Early Bird Night Owl Essay

Do you find it difficult to get out of bed in the morning?

Is it hard for you to concentrate shortly after sunrise, but in the evening you’re more productive than ever?

If so, odds are that you’re a night owl.

Though it’s often blamed on poor sleep habits, being a night person is actually genetic, studies suggest.

It can be difficult to be late to bed, late to rise in an early-bird world. You’re forced to get up for your 9 – 5 job, but your brain operates on a different time altogether.

Though “larks” are praised while “owls” get the bad rep, don’t feel pressured to change your ways. There are benefits to staying up late and hitting the snooze button in the morning.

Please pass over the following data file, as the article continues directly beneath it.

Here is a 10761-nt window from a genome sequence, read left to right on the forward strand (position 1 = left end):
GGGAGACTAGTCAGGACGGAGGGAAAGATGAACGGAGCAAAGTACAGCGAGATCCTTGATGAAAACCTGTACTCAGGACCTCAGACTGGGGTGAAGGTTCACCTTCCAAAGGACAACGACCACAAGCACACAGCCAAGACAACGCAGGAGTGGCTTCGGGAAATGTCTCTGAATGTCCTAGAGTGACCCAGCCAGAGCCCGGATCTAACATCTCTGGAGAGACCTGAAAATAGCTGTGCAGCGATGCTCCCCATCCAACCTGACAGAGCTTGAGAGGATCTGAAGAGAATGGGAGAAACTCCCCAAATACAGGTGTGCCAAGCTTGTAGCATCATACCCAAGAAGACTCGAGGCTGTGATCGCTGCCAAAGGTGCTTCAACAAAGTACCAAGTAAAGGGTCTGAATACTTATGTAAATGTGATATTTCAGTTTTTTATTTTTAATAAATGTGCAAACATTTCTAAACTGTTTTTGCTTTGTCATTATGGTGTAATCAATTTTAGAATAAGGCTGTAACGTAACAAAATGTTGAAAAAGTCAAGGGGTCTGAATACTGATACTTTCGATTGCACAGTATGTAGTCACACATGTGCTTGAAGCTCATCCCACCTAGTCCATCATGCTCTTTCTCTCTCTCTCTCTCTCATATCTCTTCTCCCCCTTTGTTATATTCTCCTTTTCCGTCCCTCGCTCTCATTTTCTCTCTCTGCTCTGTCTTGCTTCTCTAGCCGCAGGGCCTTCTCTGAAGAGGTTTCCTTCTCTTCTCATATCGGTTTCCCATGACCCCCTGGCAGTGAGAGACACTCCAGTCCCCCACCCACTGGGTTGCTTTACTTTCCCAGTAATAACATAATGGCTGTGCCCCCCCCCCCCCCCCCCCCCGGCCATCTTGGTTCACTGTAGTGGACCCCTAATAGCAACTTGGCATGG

Benefits of Being An Owl

1. Procrastination actually helps

Rather than being exhausted after work, night owls are more likely to feel recharged and be able to concentrate in the evening, according to one study.

Though you’d think that early birds have this in the morning, they actually don’t have this peak at all—their energy slowly decreases at a constant rate throughout the day starting at 9 a.m.

Take advantage of this timed burst of energy—you have an excuse to procrastinate your work until late after the sun sets!

Related Article: How to Turn Procrastination into Action

 2. Higher intelligence

Maybe there’s a reason why owls are considered a wise bird. According to The Scientific Fundamental, night owls are more likely to be more intelligent than the early risers.

Hundreds of years ago, our ancestors only operated in the daylight, and working at night is quite novel—leading scientists to believe that owls are more developed.

The study supported their hypothesis: participants who had a low IQ of less than 75 went to bed early, while those who has a high IQ of over 125 went to bed considerably later.